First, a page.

• debugging Windows application crashes

    From mutazilah@gmail.com@21:1/5 to All on Thu Jun 24 20:41:23 2021

    I come from an IBM MVS environment, and when
    you have a memory violation, there is a dump
    produced, including stack traceback, and you send
    that to the vendor and they can normally solve the
    problem from that one single instance, without
    needing to annoy the customer any further.

    As opposed to "sorry, I can't reproduce the problem
    on my system, and until I can, there's nothing I can do".

    Now I'm in a Windows environment (Windows
    Server 2019) and I have no idea what to do.

    Event Viewer shows the below. Maybe it's too late
    for this time, but what do I need to change so that
    from now on, no application crash ever occurs
    without full analysis at the assembler level?

    At a minimum I wish to see the stack traceback.
    The crash occurred in Microsoft's runtime, but
    if I at least knew which function was being called,
    from where in the application (and who called
    that), I'd be in a much stronger position to look
    for a fault in the code.

    The application is C++ built with Visual Studio 6
    (ie decades old). But the executables were
    recently built.

    The executables are being built as "release", not
    "debug", and it is the "release" versions from
    production that I wish to debug whenever they

    Also, it's a 32-bit application and I'm a bit surprised
    that it isn't the MSVCRT.DLL from SysWow64 that
    isn't mentioned as the failure point. Both the
    System32 and SysWow64 versions are large, so
    I assume one doesn't just call the other. I also
    assume that SysWow64 is something that Windows
    does internally.

    Also, it is almost technically impossible to move
    this application to a later version of Visual Studio
    due to third-party dependencies. I already tried.
    Nevermind 64-bit.

    Thanks. Paul.

    Faulting application name: yyy.EXE, version: a.b.c.d, time stamp: 0x60d2becf Faulting module name: MSVCRT.dll, version: 7.0.17763.475, time stamp: 0xba51b082
    Exception code: 0x40000015
    Fault offset: 0x0003b83b
    Faulting process id: 0xf50
    Faulting application start time: 0x01d768ceb5d88885
    Faulting application path: d:\xxx\yyy.EXE
    Faulting module path: C:\Windows\System32\MSVCRT.dll
    Report Id: cd0871e9-c3be-4555-9d90-200d8ad6b636
    Faulting package full name:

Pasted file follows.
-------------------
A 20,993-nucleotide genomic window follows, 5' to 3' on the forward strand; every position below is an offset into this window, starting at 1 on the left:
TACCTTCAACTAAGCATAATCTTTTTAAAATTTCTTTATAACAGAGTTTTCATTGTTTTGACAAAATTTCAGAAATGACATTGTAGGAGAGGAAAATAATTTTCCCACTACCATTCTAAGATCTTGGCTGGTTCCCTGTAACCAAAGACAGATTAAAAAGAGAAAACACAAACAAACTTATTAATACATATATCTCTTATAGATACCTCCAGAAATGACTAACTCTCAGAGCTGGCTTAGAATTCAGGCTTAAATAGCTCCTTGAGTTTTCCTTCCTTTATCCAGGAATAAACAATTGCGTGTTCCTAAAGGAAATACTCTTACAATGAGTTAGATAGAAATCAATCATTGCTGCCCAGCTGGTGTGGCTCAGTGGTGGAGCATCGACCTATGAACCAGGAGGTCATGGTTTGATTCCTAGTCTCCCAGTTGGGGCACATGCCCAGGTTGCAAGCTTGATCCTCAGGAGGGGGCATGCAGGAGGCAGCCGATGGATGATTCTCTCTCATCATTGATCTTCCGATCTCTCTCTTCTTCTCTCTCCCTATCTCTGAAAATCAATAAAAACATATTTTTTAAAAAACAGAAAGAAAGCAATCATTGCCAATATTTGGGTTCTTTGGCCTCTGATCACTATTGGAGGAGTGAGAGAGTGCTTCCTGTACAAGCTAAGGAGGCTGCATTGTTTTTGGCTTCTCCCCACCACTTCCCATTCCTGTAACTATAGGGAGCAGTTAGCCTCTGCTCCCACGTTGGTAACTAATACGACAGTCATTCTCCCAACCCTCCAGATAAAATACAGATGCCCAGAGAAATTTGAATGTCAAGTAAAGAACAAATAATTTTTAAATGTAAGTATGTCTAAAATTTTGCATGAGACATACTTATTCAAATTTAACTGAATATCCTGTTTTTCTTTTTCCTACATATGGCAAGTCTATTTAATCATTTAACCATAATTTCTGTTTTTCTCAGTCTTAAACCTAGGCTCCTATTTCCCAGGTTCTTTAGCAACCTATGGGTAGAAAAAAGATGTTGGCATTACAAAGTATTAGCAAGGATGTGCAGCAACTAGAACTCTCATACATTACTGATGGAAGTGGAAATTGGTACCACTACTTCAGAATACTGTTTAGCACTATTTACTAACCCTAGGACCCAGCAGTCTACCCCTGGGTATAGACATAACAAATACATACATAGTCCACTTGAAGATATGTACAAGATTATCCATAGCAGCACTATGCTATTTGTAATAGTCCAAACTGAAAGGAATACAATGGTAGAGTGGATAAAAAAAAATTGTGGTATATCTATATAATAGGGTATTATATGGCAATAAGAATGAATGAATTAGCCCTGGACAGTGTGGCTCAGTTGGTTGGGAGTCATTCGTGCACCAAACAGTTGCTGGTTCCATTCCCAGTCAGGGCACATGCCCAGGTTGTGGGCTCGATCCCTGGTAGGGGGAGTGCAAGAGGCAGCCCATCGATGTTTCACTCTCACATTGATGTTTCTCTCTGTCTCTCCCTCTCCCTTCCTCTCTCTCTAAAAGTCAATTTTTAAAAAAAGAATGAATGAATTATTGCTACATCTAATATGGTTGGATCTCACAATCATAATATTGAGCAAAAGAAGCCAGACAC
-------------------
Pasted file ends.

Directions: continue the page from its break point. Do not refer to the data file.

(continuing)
Faulting package-relative application ID:


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  • From mutazilah@gmail.com@21:1/5 to All on Fri Jun 25 04:31:19 2021
    I found this:


    but it looks like that is for products that Microsoft are
    meant to debug.

    This product does not belong to Microsoft, although in
    this particular case it make use of Microsoft's compiler
    and runtime library.

    But the problem is most likely to be in the non-Microsoft
    component, so I need a stack trace to get started.

    I also found something that you can intrusively insert into
    an application to catch and print an error, but that seems
    a quite odd thing to do compared to letting the OS capture
    it with a lot more integrity.

    BFN. Paul.

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  • From mutazilah@gmail.com@21:1/5 to All on Sat Jun 26 17:34:06 2021
    I tried putting a deliberate error (writing to NULL) into my
    own C program compiled with my own C library, so there
    is nothing surprising, but it didn't produce any dump.

    I found this:


    found that the "LocalDumps" didn't exist in my registry,
    ran this:

    New-Item -Path "HKLM:\SOFTWARE\Microsoft\Windows\Windows Error Reporting" -Name "LocalDumps"
    New-ItemProperty -Path "HKLM:\SOFTWARE\Microsoft\Windows\Windows Error Reporting\LocalDumps" -Name "DumpFolder" -Value "%LOCALAPPDATA%\CrashDumps" -PropertyType "ExpandString"
    New-ItemProperty -Path "HKLM:\SOFTWARE\Microsoft\Windows\Windows Error Reporting\LocalDumps" -Name "DumpCount" -Value 10 -PropertyType DWord
    New-ItemProperty -Path "HKLM:\SOFTWARE\Microsoft\Windows\Windows Error Reporting\LocalDumps" -Name "DumpType" -Value 2 -PropertyType DWord

    to get full dumps, and I got a 6 MB dump file:

    Directory of C:\Users\kerra\AppData\Local\CrashDumps

    2021-06-27 10:23 <DIR> .
    2021-06-27 10:23 <DIR> ..
    2021-06-27 10:23 5,995,853 pdptest.exe.3648.dmp